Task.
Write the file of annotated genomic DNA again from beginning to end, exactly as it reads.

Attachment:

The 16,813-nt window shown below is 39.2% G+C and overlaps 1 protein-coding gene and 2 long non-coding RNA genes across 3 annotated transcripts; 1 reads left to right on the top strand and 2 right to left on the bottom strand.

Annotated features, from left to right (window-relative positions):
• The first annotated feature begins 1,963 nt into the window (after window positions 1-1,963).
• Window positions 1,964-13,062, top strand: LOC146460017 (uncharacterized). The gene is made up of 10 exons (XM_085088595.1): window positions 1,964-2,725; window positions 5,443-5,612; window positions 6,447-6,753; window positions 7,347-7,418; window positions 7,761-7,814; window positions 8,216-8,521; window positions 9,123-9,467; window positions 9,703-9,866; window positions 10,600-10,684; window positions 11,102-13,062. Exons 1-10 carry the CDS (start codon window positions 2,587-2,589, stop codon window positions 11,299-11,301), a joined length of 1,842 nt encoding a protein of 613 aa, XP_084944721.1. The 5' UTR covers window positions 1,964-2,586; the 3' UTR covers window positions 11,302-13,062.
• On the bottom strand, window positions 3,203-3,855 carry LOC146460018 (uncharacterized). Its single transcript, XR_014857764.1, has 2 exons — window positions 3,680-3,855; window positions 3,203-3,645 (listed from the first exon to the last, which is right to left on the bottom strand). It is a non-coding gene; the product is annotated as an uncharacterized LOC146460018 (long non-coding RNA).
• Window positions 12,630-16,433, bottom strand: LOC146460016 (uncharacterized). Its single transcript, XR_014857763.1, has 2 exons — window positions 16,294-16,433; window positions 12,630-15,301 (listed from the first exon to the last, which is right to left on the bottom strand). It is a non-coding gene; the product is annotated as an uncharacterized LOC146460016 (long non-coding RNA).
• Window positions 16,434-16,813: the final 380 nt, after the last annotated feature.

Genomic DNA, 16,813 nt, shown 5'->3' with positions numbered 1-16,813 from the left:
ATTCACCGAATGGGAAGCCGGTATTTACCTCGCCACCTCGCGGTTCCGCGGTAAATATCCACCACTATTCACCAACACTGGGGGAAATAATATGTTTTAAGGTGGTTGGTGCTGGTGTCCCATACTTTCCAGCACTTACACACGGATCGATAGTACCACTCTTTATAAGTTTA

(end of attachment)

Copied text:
The 16,813-nt window shown below is 39.2% G+C and overlaps 1 protein-coding gene and 2 long non-coding RNA genes across 3 annotated transcripts; 1 reads left to right on the top strand and 2 right to left on the bottom strand.

Annotated features, from left to right (window-relative positions):
• The first annotated feature begins 1,963 nt into the window (after window positions 1-1,963).
• Window positions 1,964-13,062, top strand: LOC146460017 (uncharacterized). The gene is made up of 10 exons (XM_085088595.1): window positions 1,964-2,725; window positions 5,443-5,612; window positions 6,447-6,753; window positions 7,347-7,418; window positions 7,761-7,814; window positions 8,216-8,521; window positions 9,123-9,467; window positions 9,703-9,866; window positions 10,600-10,684; window positions 11,102-13,062. Exons 1-10 carry the CDS (start codon window positions 2,587-2,589, stop codon window positions 11,299-11,301), a joined length of 1,842 nt encoding a protein of 613 aa, XP_084944721.1. The 5' UTR covers window positions 1,964-2,586; the 3' UTR covers window positions 11,302-13,062.
• On the bottom strand, window positions 3,203-3,855 carry LOC146460018 (uncharacterized). Its single transcript, XR_014857764.1, has 2 exons — window positions 3,680-3,855; window positions 3,203-3,645 (listed from the first exon to the last, which is right to left on the bottom strand). It is a non-coding gene; the product is annotated as an uncharacterized LOC146460018 (long non-coding RNA).
• Window positions 12,630-16,433, bottom strand: LOC146460016 (uncharacterized). Its single transcript, XR_014857763.1, has 2 exons — window positions 16,294-16,433; window positions 12,630-15,301 (listed from the first exon to the last, which is right to left on the bottom strand). It is a non-coding gene; the product is annotated as an uncharacterized LOC146460016 (long non-coding RNA).
• Window positions 16,434-16,813: the final 380 nt, after the last annotated feature.

Genomic DNA, 16,813 nt, shown 5'->3' with positions numbered 1-16,813 from the left:
ATTCACCGAATGGGAAGCCGGTATTTACCTCGCCACCTCGCGGTTCCGCGGTAAATATCCACCACTATTCACCAACACTGGGGGAAATAATATGTTTTAAGGTGGTTGGTGCTGGTGTCCCATACTTTCCAGCACTTACACACGGATCGATAGTACCACTCTTTATAAGTTTA